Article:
As you may have seen (or heard, or read) the City of Portland adopted a new ordinance this week governing median strips. If you listened to the debate at the city council meeting, you could be forgiven for thinking that this new ordinance was designed to prevent dangerous or threatening panhandling, or to restrict panhandling in general. It isn't.

The new Portland ordinance actually bans anyone from being in any median strip anywhere in Portland for any reason other than crossing from one side of the road to the other. Holding a sign on election day? Illegal. Holding a petition to collect signatures? Illegal. Talking with a friend that you happen to run into while crossing the street? Illegal. And while you may be troubled by the site of panhandlers in some of Portland's busiest thoroughfares, this ordinance does not simply apply to Marginal Way or Forest Avenue--it applies to every median strip in the city, even the grassy ones in Stroudwater or Deering that had previously only been used by kids for lemonade stands. 

Portland median

This is a real problem. Cities can regulate the use of public streets and sidewalks, even where the First Amendment is involved, but this new ordinance isn't regulation--it is a total ban on free speech activity. Ironically, protesters and demonstrators can make arrangements to march down the middle of the street to express views on matters of public concern--there are rules they have to follow, but if they do they can have their march. Marching in the streets has been one of the most important ways that people demonstrate for causes they believe in--civil rights, voting rights, opposition to wars. Now, in Portland, residents will still be able to march down the middle of the street, as long as they don't go onto the medians, which are off limits. That can't be right.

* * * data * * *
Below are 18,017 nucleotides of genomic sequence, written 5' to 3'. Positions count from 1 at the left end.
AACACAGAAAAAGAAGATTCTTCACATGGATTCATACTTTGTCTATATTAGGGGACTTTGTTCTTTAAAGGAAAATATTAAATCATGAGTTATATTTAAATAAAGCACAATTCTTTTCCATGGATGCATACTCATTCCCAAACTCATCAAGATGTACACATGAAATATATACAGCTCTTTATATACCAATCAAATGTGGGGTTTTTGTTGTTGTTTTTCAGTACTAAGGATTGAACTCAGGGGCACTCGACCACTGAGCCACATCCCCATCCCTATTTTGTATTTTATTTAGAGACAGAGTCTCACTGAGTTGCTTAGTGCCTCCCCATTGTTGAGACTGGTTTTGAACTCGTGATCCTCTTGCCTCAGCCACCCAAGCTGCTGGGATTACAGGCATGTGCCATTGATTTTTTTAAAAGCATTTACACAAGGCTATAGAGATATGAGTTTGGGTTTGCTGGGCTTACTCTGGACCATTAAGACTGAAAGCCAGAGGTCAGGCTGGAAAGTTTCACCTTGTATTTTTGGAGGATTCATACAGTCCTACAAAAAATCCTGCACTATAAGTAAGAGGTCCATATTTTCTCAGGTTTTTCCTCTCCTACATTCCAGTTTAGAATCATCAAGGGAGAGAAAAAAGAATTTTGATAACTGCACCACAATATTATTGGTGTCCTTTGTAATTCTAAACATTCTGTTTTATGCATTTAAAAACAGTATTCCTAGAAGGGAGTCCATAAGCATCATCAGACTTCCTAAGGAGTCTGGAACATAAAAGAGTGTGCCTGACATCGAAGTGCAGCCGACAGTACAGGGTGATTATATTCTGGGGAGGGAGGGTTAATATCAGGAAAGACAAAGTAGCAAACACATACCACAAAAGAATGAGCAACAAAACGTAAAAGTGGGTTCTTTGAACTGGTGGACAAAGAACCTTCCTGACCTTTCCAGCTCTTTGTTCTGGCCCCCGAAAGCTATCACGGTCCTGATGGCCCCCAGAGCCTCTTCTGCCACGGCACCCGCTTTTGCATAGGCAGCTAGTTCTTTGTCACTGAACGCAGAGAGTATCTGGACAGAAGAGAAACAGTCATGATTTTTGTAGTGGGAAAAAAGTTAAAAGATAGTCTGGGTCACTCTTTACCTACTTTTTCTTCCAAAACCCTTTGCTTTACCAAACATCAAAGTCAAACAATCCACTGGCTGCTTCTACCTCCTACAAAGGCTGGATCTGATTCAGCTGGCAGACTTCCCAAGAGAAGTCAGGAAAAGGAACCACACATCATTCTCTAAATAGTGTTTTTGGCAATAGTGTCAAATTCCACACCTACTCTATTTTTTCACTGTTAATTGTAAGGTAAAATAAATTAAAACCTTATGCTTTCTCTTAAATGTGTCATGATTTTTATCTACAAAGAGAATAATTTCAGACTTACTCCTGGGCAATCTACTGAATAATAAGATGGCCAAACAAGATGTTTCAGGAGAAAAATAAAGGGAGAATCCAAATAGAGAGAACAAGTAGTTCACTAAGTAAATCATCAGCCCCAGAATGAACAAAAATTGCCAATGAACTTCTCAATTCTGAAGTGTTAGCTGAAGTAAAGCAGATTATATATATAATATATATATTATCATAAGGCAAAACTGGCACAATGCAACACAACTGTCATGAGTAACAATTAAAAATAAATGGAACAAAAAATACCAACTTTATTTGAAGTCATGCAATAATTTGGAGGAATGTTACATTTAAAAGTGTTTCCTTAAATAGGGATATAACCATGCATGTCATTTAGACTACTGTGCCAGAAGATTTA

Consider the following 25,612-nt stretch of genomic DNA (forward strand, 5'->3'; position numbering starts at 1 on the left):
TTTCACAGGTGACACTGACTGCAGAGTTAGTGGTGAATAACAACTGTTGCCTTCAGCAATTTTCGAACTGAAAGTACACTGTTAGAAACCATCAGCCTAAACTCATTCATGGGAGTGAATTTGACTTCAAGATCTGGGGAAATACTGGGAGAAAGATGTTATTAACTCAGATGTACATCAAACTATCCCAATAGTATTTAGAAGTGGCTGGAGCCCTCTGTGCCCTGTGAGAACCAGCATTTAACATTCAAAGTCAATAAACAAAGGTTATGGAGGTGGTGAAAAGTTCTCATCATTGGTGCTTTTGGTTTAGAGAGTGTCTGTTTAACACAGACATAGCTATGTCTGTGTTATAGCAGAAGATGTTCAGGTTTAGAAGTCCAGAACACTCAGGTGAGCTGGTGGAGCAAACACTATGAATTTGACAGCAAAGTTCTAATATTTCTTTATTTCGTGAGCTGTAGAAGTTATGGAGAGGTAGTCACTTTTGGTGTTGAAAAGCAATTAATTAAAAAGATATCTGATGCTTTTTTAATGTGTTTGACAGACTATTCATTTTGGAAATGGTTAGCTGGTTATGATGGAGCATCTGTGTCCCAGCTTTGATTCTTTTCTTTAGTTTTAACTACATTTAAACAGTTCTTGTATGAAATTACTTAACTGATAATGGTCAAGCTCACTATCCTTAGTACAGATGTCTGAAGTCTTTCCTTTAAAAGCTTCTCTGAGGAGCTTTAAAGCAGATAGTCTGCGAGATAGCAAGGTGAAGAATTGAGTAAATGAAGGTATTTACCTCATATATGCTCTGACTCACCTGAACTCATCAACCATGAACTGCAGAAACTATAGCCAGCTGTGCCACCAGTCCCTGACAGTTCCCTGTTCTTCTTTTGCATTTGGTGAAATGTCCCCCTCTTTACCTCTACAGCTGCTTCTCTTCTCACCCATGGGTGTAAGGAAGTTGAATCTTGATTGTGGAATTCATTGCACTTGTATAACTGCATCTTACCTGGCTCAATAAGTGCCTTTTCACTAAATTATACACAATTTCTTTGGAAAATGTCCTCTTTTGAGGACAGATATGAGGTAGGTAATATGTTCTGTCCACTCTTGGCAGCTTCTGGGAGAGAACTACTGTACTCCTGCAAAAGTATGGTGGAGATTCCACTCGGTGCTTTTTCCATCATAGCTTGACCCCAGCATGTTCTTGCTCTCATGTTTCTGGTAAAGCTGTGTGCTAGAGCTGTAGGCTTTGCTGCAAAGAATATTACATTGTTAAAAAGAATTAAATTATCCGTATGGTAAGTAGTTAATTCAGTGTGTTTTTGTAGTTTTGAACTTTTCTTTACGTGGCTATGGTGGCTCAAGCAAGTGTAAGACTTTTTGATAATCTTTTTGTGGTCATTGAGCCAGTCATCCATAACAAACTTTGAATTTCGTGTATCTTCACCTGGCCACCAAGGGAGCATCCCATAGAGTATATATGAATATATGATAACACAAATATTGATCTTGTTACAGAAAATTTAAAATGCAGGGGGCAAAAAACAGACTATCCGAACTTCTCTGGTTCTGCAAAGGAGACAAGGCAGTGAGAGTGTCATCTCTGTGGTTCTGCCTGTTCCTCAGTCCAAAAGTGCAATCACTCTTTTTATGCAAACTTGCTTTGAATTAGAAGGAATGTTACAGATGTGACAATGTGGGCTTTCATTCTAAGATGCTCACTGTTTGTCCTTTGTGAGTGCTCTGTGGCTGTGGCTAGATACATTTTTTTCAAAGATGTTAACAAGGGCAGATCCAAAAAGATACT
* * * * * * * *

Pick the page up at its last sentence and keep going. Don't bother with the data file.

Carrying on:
Seeing panhandlers standing on the median strip makes many people uncomfortable, but as Dee Clarke from Homeless Voices for Justice told the city council on Monday, "I can tell you from experience that it is much more uncomfortable to experience poverty than it is to witness poverty." People don't stand on median strips in the blazing sun or freezing snow because it is a great way to pass the hours; they do it because they feel that they have no alternative. And there are already laws against people being intoxicated in public, blocking traffic, or threatening motorists.

The ACLU of Maine informed the city council and the city's attorney that we were concerned about the constitutionality of the proposed ordinance, but the city adopted it anyway. The ACLU of Maine is here to protect the First Amendment rights of all the people of Maine, and that includes making sure that public spaces remain free and open to the public.